Tag Archives: Eggs

Gay flamingos are both family men

Carlos and Fernando, male flamingos at the Slimbridge wildfowl reserve in Gloucestershire, are inseparable.

They have been together for more than five years and have even reared foster chicks.

Twice a year they perform the elaborate courtship dance usual to males and females, before building a nest.

Homosexual activity is not unknown within the animal kingdom but few people know about it, according to zoologists. Keepers at Slimbridge said it was unique among their flamingos.

Nigel Jarrett, the reserve’s aviculture manager, said: “They seem very happy. They will probably stay together for the rest of their lives.

“They are not picked on by the other birds. If anything they are afforded more respect because two males together can be a pretty fearsome prospect for the other flamingos.”

The pair have reared three generations of adopted flamingos, by making off with the freshly laid eggs of their heterosexual neighbors.

Mr Jarrett said: “They have been known to fight the heterosexual birds and steal their eggs. There is usually a ‘handbags-at-10 yards’ moment where they scrap with the couple before stealing the egg.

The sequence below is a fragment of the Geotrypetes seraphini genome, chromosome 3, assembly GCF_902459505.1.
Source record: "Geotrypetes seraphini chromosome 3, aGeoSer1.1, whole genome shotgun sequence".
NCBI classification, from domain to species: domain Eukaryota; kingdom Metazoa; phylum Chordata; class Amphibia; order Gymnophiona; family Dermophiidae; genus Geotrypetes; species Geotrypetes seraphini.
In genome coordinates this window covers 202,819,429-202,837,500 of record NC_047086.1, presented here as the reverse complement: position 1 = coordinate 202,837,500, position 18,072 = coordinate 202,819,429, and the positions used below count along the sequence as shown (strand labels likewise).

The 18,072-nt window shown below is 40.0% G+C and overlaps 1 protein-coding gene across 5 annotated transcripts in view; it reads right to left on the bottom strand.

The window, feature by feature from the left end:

“They are very good parents though and behave just as the heterosexual birds do when rearing their young.”

The pair are Greater Flamingos, native to the Mediterranean and Africa, and live on algae and small fish.

As well as male flamingos that mate, there are male ostriches that only court their own gender. Film-makers recently caught female Japanese macaque monkeys engaged in intimate acts.

Male penguins have been known to pair up and engage in sexual activity, while ignoring potential female mates.

Adrian Walls, a bird keeper at London Zoo, said: “Homosexual behaviour is often seen amongst birds in captivity, but it is not often long-lived. If they go a long time without chicks, they often search out a different sex partner.”


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The genetic miracle behind the double mixed-race twins